The Eye of the Cybele, Akashic's second release by celebrated Uruguayan mystery novelist Daniel Chavarrma, is equal parts historical epic, whodunnit-style thriller, highbrow erotica and philosophical discourse. Set in late sixth-century B.C.--during the reign of Pericles--the novel fictionally recreates the behind-the-scenes scandals and political intrigues that occupied the Athenian home front at the height of the Peloponessian War.
The novel's central character is Alcibiades, a stutteringly precocious Athenian general whose physical beauty, unparalleled Olympic achievements, and reckless courage on the battlefield earn the fanatical enthusiasm of the polis; the affection and desire of Lysis, a lusty and seductive temple prostitute; the admiration and patronage of Socrates; and the jealousy and suspicion of Nicias, one of the city's most powerful generals and a leading competitor for the favor of both Pericles and the masses. At the center of it all is the Eye of the Cybele, a sacred jewel whose mysterious disappearance sets in motion a sequence of deceptions, subterfuges and failed schemes that ultimately undermine the self-serving ambitions of both Alcibiades and Nicias.
Much of the novel's real action takes place behind the scenes, however, through the comically megalomanical preoccupations of the Keeper of the Sum, a mad but charismatic beggar-priest who founds--and personally administers the sensual sacraments of--a new Cybeline cult. While the core beliefs and aspirations of the Golden Age are beginning to crumble from within, Chavarrma depicts--in the phallically obsessed reveries of the Keeper--the birth pangs of a new world religion.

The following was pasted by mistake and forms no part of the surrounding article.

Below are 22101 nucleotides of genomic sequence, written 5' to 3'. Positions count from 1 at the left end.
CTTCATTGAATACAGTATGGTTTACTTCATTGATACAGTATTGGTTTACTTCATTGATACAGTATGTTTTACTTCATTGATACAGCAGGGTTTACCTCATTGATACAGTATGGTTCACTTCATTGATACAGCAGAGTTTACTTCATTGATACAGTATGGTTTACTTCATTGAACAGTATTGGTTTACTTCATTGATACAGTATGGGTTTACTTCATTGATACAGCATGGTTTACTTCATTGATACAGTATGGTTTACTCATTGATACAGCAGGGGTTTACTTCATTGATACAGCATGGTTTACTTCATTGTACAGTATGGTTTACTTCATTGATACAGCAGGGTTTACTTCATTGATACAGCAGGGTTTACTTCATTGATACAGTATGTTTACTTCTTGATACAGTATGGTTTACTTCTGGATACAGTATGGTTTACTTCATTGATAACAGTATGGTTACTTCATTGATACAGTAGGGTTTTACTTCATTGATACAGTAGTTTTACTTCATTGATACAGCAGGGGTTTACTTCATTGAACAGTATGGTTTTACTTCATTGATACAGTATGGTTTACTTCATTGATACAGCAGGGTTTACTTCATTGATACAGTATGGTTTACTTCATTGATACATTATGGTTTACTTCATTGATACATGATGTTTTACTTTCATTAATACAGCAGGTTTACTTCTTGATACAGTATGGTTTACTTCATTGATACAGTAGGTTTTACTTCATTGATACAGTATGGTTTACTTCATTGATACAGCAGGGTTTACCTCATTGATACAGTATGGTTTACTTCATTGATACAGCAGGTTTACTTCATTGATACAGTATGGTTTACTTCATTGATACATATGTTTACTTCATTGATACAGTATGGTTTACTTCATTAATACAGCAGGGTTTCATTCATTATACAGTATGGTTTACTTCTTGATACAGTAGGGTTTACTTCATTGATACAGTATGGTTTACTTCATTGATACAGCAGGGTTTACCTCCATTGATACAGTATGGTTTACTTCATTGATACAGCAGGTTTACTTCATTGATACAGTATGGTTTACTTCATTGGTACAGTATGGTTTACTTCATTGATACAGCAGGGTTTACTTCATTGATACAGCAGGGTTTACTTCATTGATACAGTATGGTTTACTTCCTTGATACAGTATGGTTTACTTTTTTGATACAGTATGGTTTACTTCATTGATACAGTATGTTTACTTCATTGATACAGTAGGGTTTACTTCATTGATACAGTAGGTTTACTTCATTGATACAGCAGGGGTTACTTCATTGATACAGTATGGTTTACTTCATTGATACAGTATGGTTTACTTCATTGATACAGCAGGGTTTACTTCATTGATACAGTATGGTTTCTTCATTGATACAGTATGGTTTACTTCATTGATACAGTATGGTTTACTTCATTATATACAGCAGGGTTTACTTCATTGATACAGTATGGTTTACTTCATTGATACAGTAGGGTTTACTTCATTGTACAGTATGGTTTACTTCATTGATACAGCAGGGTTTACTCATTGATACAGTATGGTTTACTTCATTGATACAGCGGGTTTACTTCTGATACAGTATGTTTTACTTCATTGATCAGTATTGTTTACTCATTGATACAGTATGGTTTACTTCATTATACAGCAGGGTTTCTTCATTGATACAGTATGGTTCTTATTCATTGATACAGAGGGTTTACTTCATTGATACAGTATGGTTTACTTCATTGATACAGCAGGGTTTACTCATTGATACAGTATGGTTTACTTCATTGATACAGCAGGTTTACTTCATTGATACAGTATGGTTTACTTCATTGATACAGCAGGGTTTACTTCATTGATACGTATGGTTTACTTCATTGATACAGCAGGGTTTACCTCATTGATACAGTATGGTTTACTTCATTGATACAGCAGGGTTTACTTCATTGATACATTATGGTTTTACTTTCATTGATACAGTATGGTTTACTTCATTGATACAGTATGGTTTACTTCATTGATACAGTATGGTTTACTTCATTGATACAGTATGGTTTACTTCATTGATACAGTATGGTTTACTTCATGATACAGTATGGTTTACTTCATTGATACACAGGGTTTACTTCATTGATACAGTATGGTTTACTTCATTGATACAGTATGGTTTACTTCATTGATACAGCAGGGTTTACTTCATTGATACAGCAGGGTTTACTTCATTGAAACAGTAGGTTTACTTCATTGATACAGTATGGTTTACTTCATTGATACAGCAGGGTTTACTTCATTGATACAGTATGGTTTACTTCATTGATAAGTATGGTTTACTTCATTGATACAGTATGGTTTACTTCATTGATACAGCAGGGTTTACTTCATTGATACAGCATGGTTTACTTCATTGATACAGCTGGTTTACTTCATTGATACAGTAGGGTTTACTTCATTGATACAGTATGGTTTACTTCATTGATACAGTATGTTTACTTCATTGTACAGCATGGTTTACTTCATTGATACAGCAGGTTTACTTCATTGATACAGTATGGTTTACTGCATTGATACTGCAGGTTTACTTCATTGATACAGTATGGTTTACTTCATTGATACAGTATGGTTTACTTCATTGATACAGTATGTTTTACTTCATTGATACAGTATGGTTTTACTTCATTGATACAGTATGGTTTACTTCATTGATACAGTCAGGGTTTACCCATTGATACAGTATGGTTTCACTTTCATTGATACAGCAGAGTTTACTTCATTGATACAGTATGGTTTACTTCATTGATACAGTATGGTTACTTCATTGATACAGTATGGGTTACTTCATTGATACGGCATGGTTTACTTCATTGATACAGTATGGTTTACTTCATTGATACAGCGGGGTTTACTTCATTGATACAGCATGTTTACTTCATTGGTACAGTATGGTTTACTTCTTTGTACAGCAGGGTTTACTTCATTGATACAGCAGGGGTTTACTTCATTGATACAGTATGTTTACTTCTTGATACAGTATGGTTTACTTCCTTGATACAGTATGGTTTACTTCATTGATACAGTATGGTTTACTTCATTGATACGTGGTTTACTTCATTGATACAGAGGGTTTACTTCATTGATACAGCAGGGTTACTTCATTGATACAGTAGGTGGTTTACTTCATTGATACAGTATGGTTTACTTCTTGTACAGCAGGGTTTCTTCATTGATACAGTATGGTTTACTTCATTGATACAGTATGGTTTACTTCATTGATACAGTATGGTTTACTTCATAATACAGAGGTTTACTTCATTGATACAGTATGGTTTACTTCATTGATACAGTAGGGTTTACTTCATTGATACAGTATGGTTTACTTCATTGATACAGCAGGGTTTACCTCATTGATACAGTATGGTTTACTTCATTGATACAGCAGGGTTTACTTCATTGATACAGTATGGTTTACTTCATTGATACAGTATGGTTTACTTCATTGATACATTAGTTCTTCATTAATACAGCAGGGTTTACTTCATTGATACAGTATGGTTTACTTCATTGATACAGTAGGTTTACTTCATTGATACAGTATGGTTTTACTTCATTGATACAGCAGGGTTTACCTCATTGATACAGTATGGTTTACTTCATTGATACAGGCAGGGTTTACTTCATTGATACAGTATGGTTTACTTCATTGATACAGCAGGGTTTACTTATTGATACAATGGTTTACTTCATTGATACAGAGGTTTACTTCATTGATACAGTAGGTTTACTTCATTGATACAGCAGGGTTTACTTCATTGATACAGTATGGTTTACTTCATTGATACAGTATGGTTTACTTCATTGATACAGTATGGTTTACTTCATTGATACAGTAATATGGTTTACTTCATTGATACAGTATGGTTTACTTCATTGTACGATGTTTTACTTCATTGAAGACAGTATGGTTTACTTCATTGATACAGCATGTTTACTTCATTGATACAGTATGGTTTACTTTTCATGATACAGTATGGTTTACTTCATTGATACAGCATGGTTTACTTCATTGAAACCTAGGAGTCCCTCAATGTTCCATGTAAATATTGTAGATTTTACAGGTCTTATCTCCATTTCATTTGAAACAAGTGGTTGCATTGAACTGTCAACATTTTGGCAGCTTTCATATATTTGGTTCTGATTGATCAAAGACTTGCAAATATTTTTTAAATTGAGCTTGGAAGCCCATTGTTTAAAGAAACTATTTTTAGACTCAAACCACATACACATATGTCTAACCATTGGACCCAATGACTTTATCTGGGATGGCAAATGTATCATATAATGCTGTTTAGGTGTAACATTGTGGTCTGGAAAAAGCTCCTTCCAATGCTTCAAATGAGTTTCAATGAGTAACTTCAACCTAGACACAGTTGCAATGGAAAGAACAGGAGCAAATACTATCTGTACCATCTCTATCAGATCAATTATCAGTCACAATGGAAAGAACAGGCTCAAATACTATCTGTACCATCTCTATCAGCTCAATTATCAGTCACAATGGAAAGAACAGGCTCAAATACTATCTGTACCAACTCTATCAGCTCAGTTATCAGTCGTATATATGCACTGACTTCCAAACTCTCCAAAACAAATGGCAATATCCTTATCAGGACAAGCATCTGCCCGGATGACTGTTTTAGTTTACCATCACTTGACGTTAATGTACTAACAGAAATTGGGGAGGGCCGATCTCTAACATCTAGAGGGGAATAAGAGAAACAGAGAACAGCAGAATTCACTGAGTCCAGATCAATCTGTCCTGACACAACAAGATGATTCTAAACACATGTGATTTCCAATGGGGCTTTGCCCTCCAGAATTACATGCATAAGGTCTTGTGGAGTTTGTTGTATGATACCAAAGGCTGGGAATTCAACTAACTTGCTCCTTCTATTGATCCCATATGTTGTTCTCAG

In spite of a complexstructure that blends conventional third-person narrative, formal epistles, and deliriously sensual streams-of-consciousness, the novel progresses at a lively pace. Along the way there are savage scenes of torture and war, convoluted tales of political maneuvering, luridly sensual descriptions of cult sexual activity, and spirited philosophical debates. In a stunning denouement, Chavarrma masterly employs the Socratic method to demonstrate the Socratic roots of the suspense genre, with the great skeptical philosopher himself unwittingly assuming the role of a Nick Charles-style detective who logically eliminates one hypothesis and suspect after another to identify the novel's real culprit for an equally uncomprehending audience.show more